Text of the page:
With InQuest SaaS Email security or the flagship on-premise product, false positives decreased by more than 80% due to the dedication of the InQuest Labs signature development team. InQuest utilizes Terabytes of real-world traffic daily to ensure the appropriate detection of dangerous files. Existing signatures are also reviewed for relevance and the opportunity to tighten the rules logic on a defined schedule.

The following calculations show the volume of events decreased to 100 files when utilizing an InQuest platform. The analysis capacity is also increased 10X with the same staffing level providing an opportunity for a surplus of event analysis bandwidth.

Reducing Email Administrator Frustrations

The email admin time calculator was designed to help email administrators and their management understand their capacity to review emails that have been placed in quarantine or reported for review by an end-user. According to Microsoft, only admins can manage messages that were quarantined as malware, high confidence phishing, or as a result of other mail flow rules. Admins can also view, release, and delete all types of quarantined messages for all users. For an organization that sees an average of our de-facto 100,000 daily file exemplar, and .5% of these emails require review, there is a daily need to review 500 emails. With three email admins and a rate of 10 reports per hour for each admin, there is a gap deficit of 260 emails that are not reviewed due to admin time constraints.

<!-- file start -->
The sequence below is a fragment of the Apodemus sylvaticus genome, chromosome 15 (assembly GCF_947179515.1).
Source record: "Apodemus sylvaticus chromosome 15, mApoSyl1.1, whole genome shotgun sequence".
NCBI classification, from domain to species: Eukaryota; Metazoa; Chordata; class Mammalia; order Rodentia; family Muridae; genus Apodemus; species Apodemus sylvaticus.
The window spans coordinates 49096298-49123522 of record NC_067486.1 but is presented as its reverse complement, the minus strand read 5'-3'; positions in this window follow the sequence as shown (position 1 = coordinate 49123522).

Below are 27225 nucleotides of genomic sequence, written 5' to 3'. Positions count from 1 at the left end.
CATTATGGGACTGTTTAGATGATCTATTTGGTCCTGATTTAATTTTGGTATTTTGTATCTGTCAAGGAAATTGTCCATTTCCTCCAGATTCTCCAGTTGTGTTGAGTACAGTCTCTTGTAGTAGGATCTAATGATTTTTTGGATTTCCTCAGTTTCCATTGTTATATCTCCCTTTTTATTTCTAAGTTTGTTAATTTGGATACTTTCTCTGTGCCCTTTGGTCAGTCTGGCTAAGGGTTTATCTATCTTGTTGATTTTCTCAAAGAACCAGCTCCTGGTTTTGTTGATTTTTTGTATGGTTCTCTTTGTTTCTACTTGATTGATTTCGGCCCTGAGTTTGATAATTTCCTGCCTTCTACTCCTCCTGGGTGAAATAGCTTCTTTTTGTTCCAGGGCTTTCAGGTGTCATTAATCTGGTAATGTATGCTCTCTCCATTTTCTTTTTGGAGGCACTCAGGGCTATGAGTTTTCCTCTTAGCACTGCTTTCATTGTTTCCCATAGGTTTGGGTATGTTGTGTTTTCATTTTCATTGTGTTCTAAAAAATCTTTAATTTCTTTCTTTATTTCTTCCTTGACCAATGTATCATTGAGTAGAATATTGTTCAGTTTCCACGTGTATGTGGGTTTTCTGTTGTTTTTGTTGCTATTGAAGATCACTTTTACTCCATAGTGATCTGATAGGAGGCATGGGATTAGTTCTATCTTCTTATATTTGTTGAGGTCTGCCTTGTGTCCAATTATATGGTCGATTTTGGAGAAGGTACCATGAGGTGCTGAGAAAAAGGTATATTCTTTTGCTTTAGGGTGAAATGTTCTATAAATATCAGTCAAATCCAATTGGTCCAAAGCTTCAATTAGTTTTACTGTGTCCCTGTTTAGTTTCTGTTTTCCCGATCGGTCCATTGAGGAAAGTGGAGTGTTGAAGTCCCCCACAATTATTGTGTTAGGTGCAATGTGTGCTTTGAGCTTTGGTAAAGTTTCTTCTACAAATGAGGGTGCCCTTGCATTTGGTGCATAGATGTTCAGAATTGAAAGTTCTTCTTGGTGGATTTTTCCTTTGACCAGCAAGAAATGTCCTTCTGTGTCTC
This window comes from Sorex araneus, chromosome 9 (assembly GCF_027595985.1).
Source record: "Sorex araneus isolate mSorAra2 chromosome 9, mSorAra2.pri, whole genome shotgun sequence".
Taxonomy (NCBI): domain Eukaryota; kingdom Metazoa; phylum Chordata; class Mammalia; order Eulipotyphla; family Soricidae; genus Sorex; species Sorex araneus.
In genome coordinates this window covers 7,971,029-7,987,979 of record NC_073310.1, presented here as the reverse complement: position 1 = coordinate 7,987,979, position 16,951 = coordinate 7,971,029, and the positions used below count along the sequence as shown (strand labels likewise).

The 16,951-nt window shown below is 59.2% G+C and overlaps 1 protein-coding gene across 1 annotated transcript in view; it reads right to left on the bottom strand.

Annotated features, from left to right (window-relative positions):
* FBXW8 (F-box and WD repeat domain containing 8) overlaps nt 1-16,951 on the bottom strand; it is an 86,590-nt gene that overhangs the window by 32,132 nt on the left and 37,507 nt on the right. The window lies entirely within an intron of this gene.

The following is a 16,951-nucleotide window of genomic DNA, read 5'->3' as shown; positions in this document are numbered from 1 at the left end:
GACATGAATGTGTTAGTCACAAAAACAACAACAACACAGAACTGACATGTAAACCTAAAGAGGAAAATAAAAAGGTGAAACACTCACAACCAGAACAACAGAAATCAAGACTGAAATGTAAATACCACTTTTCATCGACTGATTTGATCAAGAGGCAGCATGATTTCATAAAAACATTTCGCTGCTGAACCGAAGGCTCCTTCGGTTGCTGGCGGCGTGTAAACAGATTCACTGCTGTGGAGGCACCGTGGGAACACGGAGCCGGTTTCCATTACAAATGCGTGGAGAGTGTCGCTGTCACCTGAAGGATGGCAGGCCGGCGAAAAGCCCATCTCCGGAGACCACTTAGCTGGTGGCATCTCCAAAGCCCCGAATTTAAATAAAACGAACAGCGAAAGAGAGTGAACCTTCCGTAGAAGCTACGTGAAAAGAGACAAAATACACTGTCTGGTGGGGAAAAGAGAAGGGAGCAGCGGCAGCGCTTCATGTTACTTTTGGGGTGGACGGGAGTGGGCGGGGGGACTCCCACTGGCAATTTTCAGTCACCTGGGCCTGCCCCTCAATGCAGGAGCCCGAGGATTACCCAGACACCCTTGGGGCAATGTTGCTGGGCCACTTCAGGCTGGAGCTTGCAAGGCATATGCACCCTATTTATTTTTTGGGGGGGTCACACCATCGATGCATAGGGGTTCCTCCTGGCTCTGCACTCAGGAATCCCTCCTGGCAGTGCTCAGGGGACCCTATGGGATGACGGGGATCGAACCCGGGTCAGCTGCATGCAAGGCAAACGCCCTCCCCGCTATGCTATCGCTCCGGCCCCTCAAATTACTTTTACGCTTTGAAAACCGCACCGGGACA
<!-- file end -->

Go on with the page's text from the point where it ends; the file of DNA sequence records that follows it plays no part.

The InQuest SaaS Email security platform can reduce the daily analysis needs by 75% due to the sustained superior detection performance for phishing, malware content, VIP spoofing, and other email-borne threats. Analysis capacity is increased by 10X resulting in an appreciated surplus in time for the previously exhausted email administrators.

Reducing Email User Frustrations

Another exciting calculation is computed for the time of the email user. The email user time calculator considers the number of employees and the chance of an annual incident. With an organization's user base of 5,000 employees, .05% of compromise, there is an estimation of 3 incidents occurring every year. Additionally, for every SPAM email that an employee encounters, 2 minutes can be lost, resulting in over 8,600 lost hours of productivity per year.